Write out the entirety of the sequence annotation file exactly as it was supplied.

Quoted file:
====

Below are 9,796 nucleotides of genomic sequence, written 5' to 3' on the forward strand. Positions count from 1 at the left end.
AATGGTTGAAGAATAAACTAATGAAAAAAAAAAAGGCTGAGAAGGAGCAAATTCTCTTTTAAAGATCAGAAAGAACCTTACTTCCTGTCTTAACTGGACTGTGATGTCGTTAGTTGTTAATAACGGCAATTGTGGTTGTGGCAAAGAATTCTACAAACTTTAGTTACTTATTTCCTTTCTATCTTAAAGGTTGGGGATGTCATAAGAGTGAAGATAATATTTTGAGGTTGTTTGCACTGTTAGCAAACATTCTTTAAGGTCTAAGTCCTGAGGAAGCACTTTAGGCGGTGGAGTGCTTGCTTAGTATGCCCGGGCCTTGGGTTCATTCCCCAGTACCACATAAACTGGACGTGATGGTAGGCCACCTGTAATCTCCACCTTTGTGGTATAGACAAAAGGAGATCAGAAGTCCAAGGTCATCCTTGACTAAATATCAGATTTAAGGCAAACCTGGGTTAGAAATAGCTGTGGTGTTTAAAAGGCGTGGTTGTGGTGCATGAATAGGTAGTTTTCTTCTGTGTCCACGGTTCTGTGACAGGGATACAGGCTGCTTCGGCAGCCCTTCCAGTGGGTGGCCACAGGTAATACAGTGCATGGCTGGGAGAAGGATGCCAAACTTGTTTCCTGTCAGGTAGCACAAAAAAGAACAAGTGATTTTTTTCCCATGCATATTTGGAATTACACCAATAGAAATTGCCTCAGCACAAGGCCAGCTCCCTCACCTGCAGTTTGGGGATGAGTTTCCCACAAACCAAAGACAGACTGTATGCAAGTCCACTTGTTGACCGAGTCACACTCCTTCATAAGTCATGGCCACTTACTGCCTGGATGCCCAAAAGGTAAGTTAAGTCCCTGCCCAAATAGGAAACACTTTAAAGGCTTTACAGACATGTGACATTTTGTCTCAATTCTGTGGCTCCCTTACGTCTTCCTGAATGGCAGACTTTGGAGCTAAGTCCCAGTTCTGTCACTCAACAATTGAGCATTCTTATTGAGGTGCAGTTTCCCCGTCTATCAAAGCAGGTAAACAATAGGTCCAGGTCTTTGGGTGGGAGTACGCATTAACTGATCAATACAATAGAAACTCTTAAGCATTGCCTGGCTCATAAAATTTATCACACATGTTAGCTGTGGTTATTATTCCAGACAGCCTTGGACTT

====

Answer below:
Below are 9,796 nucleotides of genomic sequence, written 5' to 3' on the forward strand. Positions count from 1 at the left end.
AATGGTTGAAGAATAAACTAATGAAAAAAAAAAAGGCTGAGAAGGAGCAAATTCTCTTTTAAAGATCAGAAAGAACCTTACTTCCTGTCTTAACTGGACTGTGATGTCGTTAGTTGTTAATAACGGCAATTGTGGTTGTGGCAAAGAATTCTACAAACTTTAGTTACTTATTTCCTTTCTATCTTAAAGGTTGGGGATGTCATAAGAGTGAAGATAATATTTTGAGGTTGTTTGCACTGTTAGCAAACATTCTTTAAGGTCTAAGTCCTGAGGAAGCACTTTAGGCGGTGGAGTGCTTGCTTAGTATGCCCGGGCCTTGGGTTCATTCCCCAGTACCACATAAACTGGACGTGATGGTAGGCCACCTGTAATCTCCACCTTTGTGGTATAGACAAAAGGAGATCAGAAGTCCAAGGTCATCCTTGACTAAATATCAGATTTAAGGCAAACCTGGGTTAGAAATAGCTGTGGTGTTTAAAAGGCGTGGTTGTGGTGCATGAATAGGTAGTTTTCTTCTGTGTCCACGGTTCTGTGACAGGGATACAGGCTGCTTCGGCAGCCCTTCCAGTGGGTGGCCACAGGTAATACAGTGCATGGCTGGGAGAAGGATGCCAAACTTGTTTCCTGTCAGGTAGCACAAAAAAGAACAAGTGATTTTTTTCCCATGCATATTTGGAATTACACCAATAGAAATTGCCTCAGCACAAGGCCAGCTCCCTCACCTGCAGTTTGGGGATGAGTTTCCCACAAACCAAAGACAGACTGTATGCAAGTCCACTTGTTGACCGAGTCACACTCCTTCATAAGTCATGGCCACTTACTGCCTGGATGCCCAAAAGGTAAGTTAAGTCCCTGCCCAAATAGGAAACACTTTAAAGGCTTTACAGACATGTGACATTTTGTCTCAATTCTGTGGCTCCCTTACGTCTTCCTGAATGGCAGACTTTGGAGCTAAGTCCCAGTTCTGTCACTCAACAATTGAGCATTCTTATTGAGGTGCAGTTTCCCCGTCTATCAAAGCAGGTAAACAATAGGTCCAGGTCTTTGGGTGGGAGTACGCATTAACTGATCAATACAATAGAAACTCTTAAGCATTGCCTGGCTCATAAAATTTATCACACATGTTAGCTGTGGTTATTATTCCAGACAGCCTTGGACTT